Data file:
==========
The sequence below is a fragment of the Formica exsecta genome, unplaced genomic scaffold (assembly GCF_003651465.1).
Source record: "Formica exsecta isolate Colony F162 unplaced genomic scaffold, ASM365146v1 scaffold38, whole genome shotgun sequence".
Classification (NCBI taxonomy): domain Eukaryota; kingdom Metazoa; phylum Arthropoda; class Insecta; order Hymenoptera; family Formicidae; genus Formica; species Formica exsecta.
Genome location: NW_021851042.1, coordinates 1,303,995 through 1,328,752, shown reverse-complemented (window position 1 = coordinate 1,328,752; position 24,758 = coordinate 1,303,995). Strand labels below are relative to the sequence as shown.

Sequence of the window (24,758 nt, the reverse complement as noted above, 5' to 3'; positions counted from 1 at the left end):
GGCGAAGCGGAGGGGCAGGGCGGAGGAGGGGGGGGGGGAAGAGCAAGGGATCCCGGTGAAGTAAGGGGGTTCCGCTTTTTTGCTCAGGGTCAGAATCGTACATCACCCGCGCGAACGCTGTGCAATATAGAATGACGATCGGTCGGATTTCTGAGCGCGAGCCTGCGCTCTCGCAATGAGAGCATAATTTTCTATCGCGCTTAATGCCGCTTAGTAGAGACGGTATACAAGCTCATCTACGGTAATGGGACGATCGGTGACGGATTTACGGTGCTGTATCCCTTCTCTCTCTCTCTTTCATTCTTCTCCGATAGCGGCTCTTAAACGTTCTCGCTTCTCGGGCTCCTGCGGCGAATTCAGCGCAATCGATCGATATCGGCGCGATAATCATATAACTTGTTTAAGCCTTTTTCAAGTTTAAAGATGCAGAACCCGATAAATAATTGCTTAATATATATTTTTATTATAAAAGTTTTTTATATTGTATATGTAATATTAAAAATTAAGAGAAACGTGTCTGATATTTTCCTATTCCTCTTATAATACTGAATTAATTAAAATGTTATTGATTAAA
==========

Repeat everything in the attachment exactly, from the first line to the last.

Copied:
The sequence below is a fragment of the Formica exsecta genome, unplaced genomic scaffold (assembly GCF_003651465.1).
Source record: "Formica exsecta isolate Colony F162 unplaced genomic scaffold, ASM365146v1 scaffold38, whole genome shotgun sequence".
Classification (NCBI taxonomy): domain Eukaryota; kingdom Metazoa; phylum Arthropoda; class Insecta; order Hymenoptera; family Formicidae; genus Formica; species Formica exsecta.
Genome location: NW_021851042.1, coordinates 1,303,995 through 1,328,752, shown reverse-complemented (window position 1 = coordinate 1,328,752; position 24,758 = coordinate 1,303,995). Strand labels below are relative to the sequence as shown.

Sequence of the window (24,758 nt, the reverse complement as noted above, 5' to 3'; positions counted from 1 at the left end):
GGCGAAGCGGAGGGGCAGGGCGGAGGAGGGGGGGGGGGAAGAGCAAGGGATCCCGGTGAAGTAAGGGGGTTCCGCTTTTTTGCTCAGGGTCAGAATCGTACATCACCCGCGCGAACGCTGTGCAATATAGAATGACGATCGGTCGGATTTCTGAGCGCGAGCCTGCGCTCTCGCAATGAGAGCATAATTTTCTATCGCGCTTAATGCCGCTTAGTAGAGACGGTATACAAGCTCATCTACGGTAATGGGACGATCGGTGACGGATTTACGGTGCTGTATCCCTTCTCTCTCTCTCTTTCATTCTTCTCCGATAGCGGCTCTTAAACGTTCTCGCTTCTCGGGCTCCTGCGGCGAATTCAGCGCAATCGATCGATATCGGCGCGATAATCATATAACTTGTTTAAGCCTTTTTCAAGTTTAAAGATGCAGAACCCGATAAATAATTGCTTAATATATATTTTTATTATAAAAGTTTTTTATATTGTATATGTAATATTAAAAATTAAGAGAAACGTGTCTGATATTTTCCTATTCCTCTTATAATACTGAATTAATTAAAATGTTATTGATTAAA